Residents are capable of affording their rent. Credit checks are the lowest in our exceptionally credit-worthy city; thorough background checks should all but eliminate risk.Crime affecting tenants is higher, but crime that may affect non-resident landlords is minimal.
Supply and Demand Indicators
Are there many vacancies?
The rate of vacancy in Carlington is (1.74%) is similar to the vacancy rate throughout the city (1.8%). However, there is a marked difference between the vacancy rates in the east (0.8%), and the west (2.7%), sides of the neighbourhood. The lower vacancy rate in the east is driven by student demand and does not stand out when compared to other nearby student neighbourhoods.
Is there new supply coming online?
Since 2019, there have been five new housing starts. None of which were apartment units.
How many residents rent their house or apartment?
Residents of the neighbourhood are twice as likely to rent their dwellings as residents of the city are: 68% of Carlington residents reside in rented dwellings vs 34% of Ottawa residents. The proportion of renters in the west of Carlington (77%) is higher than in the east (60%).
Prospective Appreciation: Statistics & Insight
How quickly are properties in Carlington appreciating?
Between Q2 2010 and Q2 2020 properties in Carlington appreciated, on average, 41%; whereas, properties across the city appreciated, on average 38%. Carlington’s appreciation is dichotomous: the fastest appreciation (84%) occurred in the east of the neighbourhood; the west of the neighbourhood appreciated at just 28%.
Data: Differences between average real estate sale prices in 2010 and 2020 expressed as an annualized change.
There is no reason to believe that the character of Carlington will begin to change significantly within the foreseeable future: there are few infill projects and the neighbourhood barely creates a blip on Council’s radar. However, that does not mean that appreciation will be lackluster. It only means that there is no reason for us to expect it to be any higher than what it might be should the status quo persist.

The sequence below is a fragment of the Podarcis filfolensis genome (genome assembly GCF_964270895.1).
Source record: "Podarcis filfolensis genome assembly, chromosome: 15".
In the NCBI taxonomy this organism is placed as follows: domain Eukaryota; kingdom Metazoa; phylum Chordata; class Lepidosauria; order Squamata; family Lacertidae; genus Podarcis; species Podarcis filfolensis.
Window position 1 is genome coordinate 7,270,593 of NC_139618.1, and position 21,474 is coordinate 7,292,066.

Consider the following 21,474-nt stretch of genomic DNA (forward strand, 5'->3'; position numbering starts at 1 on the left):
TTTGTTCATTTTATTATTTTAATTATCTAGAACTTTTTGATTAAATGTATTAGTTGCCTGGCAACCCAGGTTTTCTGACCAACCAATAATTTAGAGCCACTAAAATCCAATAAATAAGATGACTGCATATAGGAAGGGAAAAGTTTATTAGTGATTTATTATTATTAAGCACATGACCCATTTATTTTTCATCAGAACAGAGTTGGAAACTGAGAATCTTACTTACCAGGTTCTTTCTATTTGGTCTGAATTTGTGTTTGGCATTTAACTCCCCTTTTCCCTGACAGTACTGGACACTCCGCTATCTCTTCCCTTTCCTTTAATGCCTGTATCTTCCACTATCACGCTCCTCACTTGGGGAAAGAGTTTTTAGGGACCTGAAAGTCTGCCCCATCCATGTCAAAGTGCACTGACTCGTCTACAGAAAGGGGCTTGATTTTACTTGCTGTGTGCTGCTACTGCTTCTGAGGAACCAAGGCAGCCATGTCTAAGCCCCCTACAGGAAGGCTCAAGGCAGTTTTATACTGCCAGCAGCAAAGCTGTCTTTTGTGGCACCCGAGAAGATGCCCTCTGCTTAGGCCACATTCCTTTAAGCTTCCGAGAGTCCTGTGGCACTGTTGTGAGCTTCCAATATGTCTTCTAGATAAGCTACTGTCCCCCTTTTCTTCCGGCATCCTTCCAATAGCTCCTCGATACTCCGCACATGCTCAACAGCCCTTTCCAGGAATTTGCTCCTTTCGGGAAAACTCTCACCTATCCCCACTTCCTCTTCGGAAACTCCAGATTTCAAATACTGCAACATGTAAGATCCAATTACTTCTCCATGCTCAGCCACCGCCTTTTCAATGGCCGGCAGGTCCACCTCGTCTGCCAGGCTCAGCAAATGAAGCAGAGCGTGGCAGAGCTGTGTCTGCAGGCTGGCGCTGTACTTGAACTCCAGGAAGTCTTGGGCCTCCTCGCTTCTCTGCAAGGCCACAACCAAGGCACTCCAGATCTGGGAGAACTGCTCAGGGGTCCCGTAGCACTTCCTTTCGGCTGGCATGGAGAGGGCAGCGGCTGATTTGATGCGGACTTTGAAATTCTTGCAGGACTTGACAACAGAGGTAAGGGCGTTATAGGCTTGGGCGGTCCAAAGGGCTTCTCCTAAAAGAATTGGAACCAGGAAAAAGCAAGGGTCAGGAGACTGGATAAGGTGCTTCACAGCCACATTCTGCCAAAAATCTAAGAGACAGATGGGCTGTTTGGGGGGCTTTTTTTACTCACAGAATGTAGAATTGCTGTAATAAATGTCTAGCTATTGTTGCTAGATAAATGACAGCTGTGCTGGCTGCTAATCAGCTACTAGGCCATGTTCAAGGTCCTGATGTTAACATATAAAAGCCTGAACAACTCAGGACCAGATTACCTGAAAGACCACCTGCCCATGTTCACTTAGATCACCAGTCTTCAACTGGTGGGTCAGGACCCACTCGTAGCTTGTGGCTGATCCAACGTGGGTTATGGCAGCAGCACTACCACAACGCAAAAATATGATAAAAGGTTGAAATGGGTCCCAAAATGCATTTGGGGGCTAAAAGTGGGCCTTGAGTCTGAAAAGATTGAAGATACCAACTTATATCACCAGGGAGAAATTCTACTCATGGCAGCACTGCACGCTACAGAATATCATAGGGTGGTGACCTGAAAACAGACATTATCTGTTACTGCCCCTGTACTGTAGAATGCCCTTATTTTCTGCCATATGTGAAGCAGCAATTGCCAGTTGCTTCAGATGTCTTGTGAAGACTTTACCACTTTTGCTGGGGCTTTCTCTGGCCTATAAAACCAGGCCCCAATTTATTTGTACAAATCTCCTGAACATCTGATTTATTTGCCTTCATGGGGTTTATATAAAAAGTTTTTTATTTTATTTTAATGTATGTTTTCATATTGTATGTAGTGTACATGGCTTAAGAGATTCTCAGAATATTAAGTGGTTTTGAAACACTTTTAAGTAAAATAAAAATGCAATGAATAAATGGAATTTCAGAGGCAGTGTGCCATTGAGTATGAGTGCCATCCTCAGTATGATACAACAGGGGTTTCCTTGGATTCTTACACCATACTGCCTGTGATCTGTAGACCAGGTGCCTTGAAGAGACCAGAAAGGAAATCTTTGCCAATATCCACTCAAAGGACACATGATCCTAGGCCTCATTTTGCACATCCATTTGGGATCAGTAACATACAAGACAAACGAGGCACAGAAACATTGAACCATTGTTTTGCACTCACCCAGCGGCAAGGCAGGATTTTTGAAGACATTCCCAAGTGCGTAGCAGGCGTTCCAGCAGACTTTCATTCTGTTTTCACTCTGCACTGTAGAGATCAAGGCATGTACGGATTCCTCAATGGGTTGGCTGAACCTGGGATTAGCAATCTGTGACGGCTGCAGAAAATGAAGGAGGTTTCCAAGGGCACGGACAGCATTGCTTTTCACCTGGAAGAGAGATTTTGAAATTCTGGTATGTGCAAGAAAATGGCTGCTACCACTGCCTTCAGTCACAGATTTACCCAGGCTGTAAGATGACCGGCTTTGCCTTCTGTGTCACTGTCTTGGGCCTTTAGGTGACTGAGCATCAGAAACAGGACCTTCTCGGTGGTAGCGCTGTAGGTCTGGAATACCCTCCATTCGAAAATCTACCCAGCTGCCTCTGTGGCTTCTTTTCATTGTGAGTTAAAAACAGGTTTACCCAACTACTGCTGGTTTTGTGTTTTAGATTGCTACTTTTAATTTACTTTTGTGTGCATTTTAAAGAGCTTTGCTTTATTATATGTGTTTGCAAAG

That said, the status quo looks promising: there is an abundance of cheap (under $500k) freehold properties, which are rare in Ottawa’s market. Across the city, fast rising home prices have added demand for the cheap properties (no matter how modest the structures are). Consequently, the bottom of the Ottawa market has enjoyed greater appreciation than other market segments.
The corollary here is that the appreciation enjoyed by the west of the neighbourhood is not so much a result of demand for any of the neighbourhood’s features, but rather a result of the prevalence of inexpensive properties within the neighbourhood.
How to Effectively Invest in Carlington
Buy and hold a multi-family property
Each year, about two multi-family (6+ units) trade hands in Carlington. Most are near Merivale. However, there is a smattering of them near Fisher. The properties near Fisher enjoy the lowest vacancies and the highest multi-year capitalization rates.
Speculate on value
The abundance of inexpensive freehold homes presents plenty of opportunities to benefit from the effect that the shortage of inexpensive properties is having on the values of the least expensive properties in the city. Look for small single family homes under $450k.
The management challenges related to Carlington’s socioeconomic issues are more pronounced than elsewhere in the city. Nevertheless, diligent managers will have no difficulty guarding their investments against those challenges. By most measures, investment performance correlates with proximity to Fisher Ave. However, there are excellent investment options throughout the neighbourhood. For assistance locating and acquiring a superior investment in this neighbourhood contact John Castle or another expert investment real estate advisor.